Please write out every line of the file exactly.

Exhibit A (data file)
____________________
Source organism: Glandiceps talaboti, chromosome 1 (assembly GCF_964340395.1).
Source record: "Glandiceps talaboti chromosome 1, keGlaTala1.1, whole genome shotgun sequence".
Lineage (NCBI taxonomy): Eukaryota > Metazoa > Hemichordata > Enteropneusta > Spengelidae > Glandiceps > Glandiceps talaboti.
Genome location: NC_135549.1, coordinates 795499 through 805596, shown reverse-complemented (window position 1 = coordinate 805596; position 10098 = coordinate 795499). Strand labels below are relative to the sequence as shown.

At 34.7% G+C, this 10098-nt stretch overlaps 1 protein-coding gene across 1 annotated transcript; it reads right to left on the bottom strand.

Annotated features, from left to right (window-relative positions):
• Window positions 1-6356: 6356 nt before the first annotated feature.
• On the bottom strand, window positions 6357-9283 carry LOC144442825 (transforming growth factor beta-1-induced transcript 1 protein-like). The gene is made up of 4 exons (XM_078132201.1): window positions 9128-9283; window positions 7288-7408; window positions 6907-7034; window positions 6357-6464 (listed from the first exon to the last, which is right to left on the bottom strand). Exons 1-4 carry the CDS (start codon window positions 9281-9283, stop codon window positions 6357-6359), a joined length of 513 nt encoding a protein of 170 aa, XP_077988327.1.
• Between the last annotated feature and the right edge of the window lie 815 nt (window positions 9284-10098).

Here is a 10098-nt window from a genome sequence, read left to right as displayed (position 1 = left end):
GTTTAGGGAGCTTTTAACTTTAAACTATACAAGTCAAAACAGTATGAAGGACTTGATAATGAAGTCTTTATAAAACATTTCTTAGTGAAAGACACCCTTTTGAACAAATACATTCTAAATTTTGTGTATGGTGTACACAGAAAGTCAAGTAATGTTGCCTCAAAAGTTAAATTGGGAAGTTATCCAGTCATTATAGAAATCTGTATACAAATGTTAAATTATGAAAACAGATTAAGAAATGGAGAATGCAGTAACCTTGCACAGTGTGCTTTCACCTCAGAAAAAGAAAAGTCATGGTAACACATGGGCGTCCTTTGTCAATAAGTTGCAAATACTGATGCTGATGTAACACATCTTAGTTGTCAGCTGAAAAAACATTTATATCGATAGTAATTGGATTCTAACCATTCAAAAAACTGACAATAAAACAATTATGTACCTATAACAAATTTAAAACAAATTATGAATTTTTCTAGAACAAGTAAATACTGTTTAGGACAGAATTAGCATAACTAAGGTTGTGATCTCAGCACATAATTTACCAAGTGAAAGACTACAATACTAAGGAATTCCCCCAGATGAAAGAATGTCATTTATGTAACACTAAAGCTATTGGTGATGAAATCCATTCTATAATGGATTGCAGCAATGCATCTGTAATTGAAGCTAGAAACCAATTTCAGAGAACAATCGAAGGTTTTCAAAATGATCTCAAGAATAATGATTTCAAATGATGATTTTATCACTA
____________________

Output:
Source organism: Glandiceps talaboti, chromosome 1 (assembly GCF_964340395.1).
Source record: "Glandiceps talaboti chromosome 1, keGlaTala1.1, whole genome shotgun sequence".
Lineage (NCBI taxonomy): Eukaryota > Metazoa > Hemichordata > Enteropneusta > Spengelidae > Glandiceps > Glandiceps talaboti.
Genome location: NC_135549.1, coordinates 795499 through 805596, shown reverse-complemented (window position 1 = coordinate 805596; position 10098 = coordinate 795499). Strand labels below are relative to the sequence as shown.

At 34.7% G+C, this 10098-nt stretch overlaps 1 protein-coding gene across 1 annotated transcript; it reads right to left on the bottom strand.

Annotated features, from left to right (window-relative positions):
• Window positions 1-6356: 6356 nt before the first annotated feature.
• On the bottom strand, window positions 6357-9283 carry LOC144442825 (transforming growth factor beta-1-induced transcript 1 protein-like). The gene is made up of 4 exons (XM_078132201.1): window positions 9128-9283; window positions 7288-7408; window positions 6907-7034; window positions 6357-6464 (listed from the first exon to the last, which is right to left on the bottom strand). Exons 1-4 carry the CDS (start codon window positions 9281-9283, stop codon window positions 6357-6359), a joined length of 513 nt encoding a protein of 170 aa, XP_077988327.1.
• Between the last annotated feature and the right edge of the window lie 815 nt (window positions 9284-10098).

Here is a 10098-nt window from a genome sequence, read left to right as displayed (position 1 = left end):
GTTTAGGGAGCTTTTAACTTTAAACTATACAAGTCAAAACAGTATGAAGGACTTGATAATGAAGTCTTTATAAAACATTTCTTAGTGAAAGACACCCTTTTGAACAAATACATTCTAAATTTTGTGTATGGTGTACACAGAAAGTCAAGTAATGTTGCCTCAAAAGTTAAATTGGGAAGTTATCCAGTCATTATAGAAATCTGTATACAAATGTTAAATTATGAAAACAGATTAAGAAATGGAGAATGCAGTAACCTTGCACAGTGTGCTTTCACCTCAGAAAAAGAAAAGTCATGGTAACACATGGGCGTCCTTTGTCAATAAGTTGCAAATACTGATGCTGATGTAACACATCTTAGTTGTCAGCTGAAAAAACATTTATATCGATAGTAATTGGATTCTAACCATTCAAAAAACTGACAATAAAACAATTATGTACCTATAACAAATTTAAAACAAATTATGAATTTTTCTAGAACAAGTAAATACTGTTTAGGACAGAATTAGCATAACTAAGGTTGTGATCTCAGCACATAATTTACCAAGTGAAAGACTACAATACTAAGGAATTCCCCCAGATGAAAGAATGTCATTTATGTAACACTAAAGCTATTGGTGATGAAATCCATTCTATAATGGATTGCAGCAATGCATCTGTAATTGAAGCTAGAAACCAATTTCAGAGAACAATCGAAGGTTTTCAAAATGATCTCAAGAATAATGATTTCAAATGATGATTTTATCACTA